Changing Public Perception About Hunting in California
By Toby Trigger

Posted: September 20, 2015

When looking at policy, it’s clear that California has become a state that doesn’t support hunters or conservation activities. Is it possible that anti-hunting policies are passing because Californians lack education around the importance of hunting? How can we create a dialogue that includes non-hunters as a means to protect hunters’ rights?

With a strong financial backing in Sacramento for organizations like the Humane Society of the United States, the largest animal-rights’ lobbying organization in the country, whose attempts to make all hunting illegal in California have been well received, California hunters are losing their ability to participate in activities that define them as a community.

As a result of these hunting restrictions, California has experienced wildlife management issues, devastation of local businesses and economies, the appropriation of public lands for non-public usage, as well as the destruction of one of the greatest outdoor legacies in the country.

To protect hunting in California, we need public support. In order to gain public support, the perception of hunters must change in the eyes of the public – it must become positive and applicable to them. How do we even start to engage the general public in a state where hunters are not well received? We talk about something that is relevant to everyone: food.

If we think back to even just 50 years ago, emotional responses around food were quite different then they are today. The acquisition of food has changed immensely and our relationship to life and death has morphed from a matter of survival to one of indulgence.

Consumer culture has pre-packaged our sustenance, removing the emotional response to taking life in order to sustain life. This has re-shaped the way we identify with food and food sources and has often led to the demonization of the hunter. In turn, this has helped shape current attitudes and perceptions of hunters, trappers and anglers in California, which has then influenced policy in the state.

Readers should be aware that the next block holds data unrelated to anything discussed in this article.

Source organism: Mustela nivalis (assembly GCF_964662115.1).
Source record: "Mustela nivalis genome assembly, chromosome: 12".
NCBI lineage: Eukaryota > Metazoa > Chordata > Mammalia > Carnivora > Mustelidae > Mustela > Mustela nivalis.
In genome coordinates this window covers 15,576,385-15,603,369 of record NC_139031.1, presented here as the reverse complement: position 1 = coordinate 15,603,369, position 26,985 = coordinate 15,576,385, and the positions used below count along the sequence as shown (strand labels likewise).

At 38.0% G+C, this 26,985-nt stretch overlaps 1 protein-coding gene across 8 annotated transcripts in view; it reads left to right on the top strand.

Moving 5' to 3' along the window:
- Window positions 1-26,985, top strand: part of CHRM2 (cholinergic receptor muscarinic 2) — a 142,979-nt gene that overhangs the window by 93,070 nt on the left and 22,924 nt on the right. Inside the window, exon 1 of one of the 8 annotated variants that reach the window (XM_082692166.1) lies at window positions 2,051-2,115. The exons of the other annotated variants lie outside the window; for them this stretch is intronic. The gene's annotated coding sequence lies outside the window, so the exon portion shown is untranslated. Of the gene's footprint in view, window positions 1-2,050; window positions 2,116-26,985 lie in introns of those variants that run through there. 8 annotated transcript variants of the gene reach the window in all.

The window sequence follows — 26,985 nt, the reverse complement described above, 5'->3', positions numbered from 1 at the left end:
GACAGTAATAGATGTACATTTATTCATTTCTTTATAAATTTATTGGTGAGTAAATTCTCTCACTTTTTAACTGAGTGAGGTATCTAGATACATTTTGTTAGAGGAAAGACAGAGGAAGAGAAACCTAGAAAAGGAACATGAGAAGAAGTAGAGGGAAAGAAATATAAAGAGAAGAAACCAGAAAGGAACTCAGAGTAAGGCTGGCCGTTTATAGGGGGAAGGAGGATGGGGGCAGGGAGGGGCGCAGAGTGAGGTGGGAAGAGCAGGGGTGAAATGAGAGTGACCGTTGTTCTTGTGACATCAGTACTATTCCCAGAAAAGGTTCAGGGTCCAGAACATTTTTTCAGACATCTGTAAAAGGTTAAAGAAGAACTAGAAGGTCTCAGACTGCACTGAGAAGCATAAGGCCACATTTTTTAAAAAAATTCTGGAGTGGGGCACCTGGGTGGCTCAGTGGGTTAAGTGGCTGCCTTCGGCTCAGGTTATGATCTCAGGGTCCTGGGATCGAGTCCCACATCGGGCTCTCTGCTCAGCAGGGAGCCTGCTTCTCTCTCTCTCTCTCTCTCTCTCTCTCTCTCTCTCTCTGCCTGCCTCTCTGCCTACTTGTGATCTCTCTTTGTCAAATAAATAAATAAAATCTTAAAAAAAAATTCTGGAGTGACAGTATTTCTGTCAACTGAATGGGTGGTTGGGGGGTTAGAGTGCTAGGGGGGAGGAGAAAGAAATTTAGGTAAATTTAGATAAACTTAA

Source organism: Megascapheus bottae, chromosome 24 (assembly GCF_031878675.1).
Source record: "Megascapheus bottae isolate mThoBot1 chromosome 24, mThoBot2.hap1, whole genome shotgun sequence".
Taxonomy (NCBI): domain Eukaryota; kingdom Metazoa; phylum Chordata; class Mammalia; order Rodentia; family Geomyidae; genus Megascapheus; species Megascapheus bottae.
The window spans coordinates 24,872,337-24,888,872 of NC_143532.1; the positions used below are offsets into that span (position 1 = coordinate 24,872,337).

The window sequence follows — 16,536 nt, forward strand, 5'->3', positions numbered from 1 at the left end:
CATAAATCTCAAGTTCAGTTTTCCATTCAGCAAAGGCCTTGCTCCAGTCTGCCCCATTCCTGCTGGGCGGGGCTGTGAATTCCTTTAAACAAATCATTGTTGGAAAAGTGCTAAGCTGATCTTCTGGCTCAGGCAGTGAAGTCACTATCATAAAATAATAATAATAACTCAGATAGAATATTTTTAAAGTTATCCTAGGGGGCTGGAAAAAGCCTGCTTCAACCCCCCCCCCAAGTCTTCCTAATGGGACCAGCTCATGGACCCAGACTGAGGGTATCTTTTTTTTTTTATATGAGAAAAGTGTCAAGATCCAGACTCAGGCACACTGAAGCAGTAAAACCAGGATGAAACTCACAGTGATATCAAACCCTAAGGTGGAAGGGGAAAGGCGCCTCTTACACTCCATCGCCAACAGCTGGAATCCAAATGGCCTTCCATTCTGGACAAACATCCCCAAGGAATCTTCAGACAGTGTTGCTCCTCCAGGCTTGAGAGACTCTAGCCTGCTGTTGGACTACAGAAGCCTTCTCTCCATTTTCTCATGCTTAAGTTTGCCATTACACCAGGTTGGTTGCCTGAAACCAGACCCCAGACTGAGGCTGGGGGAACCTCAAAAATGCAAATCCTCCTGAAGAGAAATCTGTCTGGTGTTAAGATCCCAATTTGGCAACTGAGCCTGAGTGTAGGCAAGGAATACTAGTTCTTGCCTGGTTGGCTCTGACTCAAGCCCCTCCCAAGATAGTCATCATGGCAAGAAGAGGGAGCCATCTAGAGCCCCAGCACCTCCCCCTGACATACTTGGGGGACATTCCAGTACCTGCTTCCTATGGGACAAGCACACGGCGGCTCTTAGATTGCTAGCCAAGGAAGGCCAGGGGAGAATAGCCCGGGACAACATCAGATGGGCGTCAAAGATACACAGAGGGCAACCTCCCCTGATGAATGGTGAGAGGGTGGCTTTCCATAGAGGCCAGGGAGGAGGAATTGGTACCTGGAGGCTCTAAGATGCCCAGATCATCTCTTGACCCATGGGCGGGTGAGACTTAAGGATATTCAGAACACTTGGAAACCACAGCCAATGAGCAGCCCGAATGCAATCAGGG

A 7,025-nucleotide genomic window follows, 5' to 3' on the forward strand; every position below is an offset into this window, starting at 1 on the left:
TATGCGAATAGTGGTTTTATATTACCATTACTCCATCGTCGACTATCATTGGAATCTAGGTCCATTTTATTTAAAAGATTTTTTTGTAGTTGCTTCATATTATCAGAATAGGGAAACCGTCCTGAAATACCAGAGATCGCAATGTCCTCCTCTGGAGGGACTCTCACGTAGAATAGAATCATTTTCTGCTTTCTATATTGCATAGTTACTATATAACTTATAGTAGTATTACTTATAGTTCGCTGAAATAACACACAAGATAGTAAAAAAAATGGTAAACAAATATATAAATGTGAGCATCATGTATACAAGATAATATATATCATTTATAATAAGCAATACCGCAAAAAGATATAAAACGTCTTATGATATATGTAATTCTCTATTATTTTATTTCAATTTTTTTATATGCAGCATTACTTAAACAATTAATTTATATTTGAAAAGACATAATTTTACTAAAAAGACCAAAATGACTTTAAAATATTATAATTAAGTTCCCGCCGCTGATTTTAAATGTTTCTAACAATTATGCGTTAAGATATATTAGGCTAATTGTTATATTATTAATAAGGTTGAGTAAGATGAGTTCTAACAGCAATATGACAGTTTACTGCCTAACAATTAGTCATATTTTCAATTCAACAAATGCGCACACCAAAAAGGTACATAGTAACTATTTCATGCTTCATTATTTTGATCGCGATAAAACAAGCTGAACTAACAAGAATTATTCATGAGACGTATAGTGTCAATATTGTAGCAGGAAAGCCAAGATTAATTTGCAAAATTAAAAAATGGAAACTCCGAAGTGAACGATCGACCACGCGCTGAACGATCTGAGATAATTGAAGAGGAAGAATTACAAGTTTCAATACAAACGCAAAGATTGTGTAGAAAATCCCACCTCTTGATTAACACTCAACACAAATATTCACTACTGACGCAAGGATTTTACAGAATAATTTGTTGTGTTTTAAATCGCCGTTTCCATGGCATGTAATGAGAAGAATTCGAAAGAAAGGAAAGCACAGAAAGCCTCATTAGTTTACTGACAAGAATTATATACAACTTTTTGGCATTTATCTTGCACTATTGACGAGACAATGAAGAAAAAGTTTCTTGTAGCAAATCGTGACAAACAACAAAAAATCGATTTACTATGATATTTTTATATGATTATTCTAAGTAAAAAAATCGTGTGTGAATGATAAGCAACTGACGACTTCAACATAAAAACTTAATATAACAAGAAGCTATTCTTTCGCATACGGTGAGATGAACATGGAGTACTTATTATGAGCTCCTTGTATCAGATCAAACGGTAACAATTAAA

Food acquisition has changed so much that we think it is “normal” for food to come in Styrofoam, plastic or cardboard containers with packaging that boasts various foodie lingo, like “grass fed beef” (Umm…hello!?! Ruminants are supposed to eat grass!). The fact that this is the norm exemplifies the disassociation we have with our food. When food is easily acquired without having the relationship to producing it, the process of production becomes a forgotten part of cultural memory, including how to hunt, fish or trap.

Something has been removed from our lives. The connection to our food has become mechanical and distant both in practice and in policy. We now rely on someone else to do the killing, picking, growing, washing, cutting and, often, even the cooking of our meals.

Likewise, we are depending on someone else to write the legislation and pass the policies that govern our food and food sources – be it usage of public land and water in California for hunters, trappers and anglers, or the rules governing one of California’s largest industry: agriculture. Ultimately, we are allowing someone else to make decisions for what ends up on our plate and how it gets there – and that is relevant to everyone.

As hunters, trappers and anglers, we should engage in conversations about food everywhere we go. I believe that through positive interactions and conversations between hunters and non-hunters about food sources, perceptions about hunters and hunting activities will change for the better.

I also believe that pro-hunting policies will enjoy more support from the public, and consequently, conservation activities and organizations will experience increased support as well. It’s even possible that more of the public will try wild game meat and fish as an alternative to prepackaged foods, and maybe even participate in consumptive outdoor recreation activities.


(article written by Nick Pinizzotto) Orignally published at :